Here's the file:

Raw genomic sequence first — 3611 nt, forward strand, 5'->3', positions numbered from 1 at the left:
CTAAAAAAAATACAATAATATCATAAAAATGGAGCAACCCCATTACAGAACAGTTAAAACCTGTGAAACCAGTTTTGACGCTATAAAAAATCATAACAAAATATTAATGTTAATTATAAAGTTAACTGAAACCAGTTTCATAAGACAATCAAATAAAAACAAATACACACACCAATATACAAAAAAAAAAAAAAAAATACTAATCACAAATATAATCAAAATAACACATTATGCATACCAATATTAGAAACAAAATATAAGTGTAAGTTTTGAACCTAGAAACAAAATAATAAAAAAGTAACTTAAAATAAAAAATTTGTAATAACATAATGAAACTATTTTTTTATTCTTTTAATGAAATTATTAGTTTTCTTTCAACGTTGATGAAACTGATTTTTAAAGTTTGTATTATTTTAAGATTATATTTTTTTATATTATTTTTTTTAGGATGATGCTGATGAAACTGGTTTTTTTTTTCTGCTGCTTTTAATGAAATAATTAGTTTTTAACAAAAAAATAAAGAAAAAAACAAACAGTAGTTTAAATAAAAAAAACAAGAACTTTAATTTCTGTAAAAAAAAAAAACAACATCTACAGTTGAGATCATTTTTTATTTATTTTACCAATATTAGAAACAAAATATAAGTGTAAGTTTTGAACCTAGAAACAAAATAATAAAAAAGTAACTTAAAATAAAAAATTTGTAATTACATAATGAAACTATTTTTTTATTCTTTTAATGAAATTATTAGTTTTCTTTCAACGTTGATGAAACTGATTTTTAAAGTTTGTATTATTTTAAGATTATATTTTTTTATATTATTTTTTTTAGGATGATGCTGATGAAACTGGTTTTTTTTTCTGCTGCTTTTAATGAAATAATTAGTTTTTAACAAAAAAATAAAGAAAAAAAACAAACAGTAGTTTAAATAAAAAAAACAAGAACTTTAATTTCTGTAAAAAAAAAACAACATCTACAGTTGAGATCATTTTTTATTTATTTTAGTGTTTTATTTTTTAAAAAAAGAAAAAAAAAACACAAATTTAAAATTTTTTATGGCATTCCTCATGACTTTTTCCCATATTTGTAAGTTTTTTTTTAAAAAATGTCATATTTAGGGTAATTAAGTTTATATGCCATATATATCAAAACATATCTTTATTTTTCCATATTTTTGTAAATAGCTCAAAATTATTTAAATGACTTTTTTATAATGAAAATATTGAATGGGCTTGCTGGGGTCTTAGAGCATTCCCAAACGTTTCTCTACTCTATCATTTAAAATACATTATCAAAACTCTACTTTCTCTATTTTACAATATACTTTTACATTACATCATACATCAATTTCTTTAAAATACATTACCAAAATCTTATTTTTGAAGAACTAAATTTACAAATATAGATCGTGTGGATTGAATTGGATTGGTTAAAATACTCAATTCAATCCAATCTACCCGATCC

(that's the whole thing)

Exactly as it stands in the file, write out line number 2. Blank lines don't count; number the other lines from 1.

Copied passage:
CTAAAAAAAATACAATAATATCATAAAAATGGAGCAACCCCATTACAGAACAGTTAAAACCTGTGAAACCAGTTTTGACGCTATAAAAAATCATAACAAAATATTAATGTTAATTATAAAGTTAACTGAAACCAGTTTCATAAGACAATCAAATAAAAACAAATACACACACCAATATACAAAAAAAAAAAAAAAAATACTAATCACAAATATAATCAAAATAACACATTATGCATACCAATATTAGAAACAAAATATAAGTGTAAGTTTTGAACCTAGAAACAAAATAATAAAAAAGTAACTTAAAATAAAAAATTTGTAATAACATAATGAAACTATTTTTTTATTCTTTTAATGAAATTATTAGTTTTCTTTCAACGTTGATGAAACTGATTTTTAAAGTTTGTATTATTTTAAGATTATATTTTTTTATATTATTTTTTTTAGGATGATGCTGATGAAACTGGTTTTTTTTTTCTGCTGCTTTTAATGAAATAATTAGTTTTTAACAAAAAAATAAAGAAAAAAACAAACAGTAGTTTAAATAAAAAAAACAAGAACTTTAATTTCTGTAAAAAAAAAAAACAACATCTACAGTTGAGATCATTTTTTATTTATTTTACCAATATTAGAAACAAAATATAAGTGTAAGTTTTGAACCTAGAAACAAAATAATAAAAAAGTAACTTAAAATAAAAAATTTGTAATTACATAATGAAACTATTTTTTTATTCTTTTAATGAAATTATTAGTTTTCTTTCAACGTTGATGAAACTGATTTTTAAAGTTTGTATTATTTTAAGATTATATTTTTTTATATTATTTTTTTTAGGATGATGCTGATGAAACTGGTTTTTTTTTCTGCTGCTTTTAATGAAATAATTAGTTTTTAACAAAAAAATAAAGAAAAAAAACAAACAGTAGTTTAAATAAAAAAAACAAGAACTTTAATTTCTGTAAAAAAAAAACAACATCTACAGTTGAGATCATTTTTTATTTATTTTAGTGTTTTATTTTTTAAAAAAAGAAAAAAAAAACACAAATTTAAAATTTTTTATGGCATTCCTCATGACTTTTTCCCATATTTGTAAGTTTTTTTTTAAAAAATGTCATATTTAGGGTAATTAAGTTTATATGCCATATATATCAAAACATATCTTTATTTTTCCATATTTTTGTAAATAGCTCAAAATTATTTAAATGACTTTTTTATAATGAAAATATTGAATGGGCTTGCTGGGGTCTTAGAGCATTCCCAAACGTTTCTCTACTCTATCATTTAAAATACATTATCAAAACTCTACTTTCTCTATTTTACAATATACTTTTACATTACATCATACATCAATTTCTTTAAAATACATTACCAAAATCTTATTTTTGAAGAACTAAATTTACAAATATAGATCGTGTGGATTGAATTGGATTGGTTAAAATACTCAATTCAATCCAATCTACCCGATCC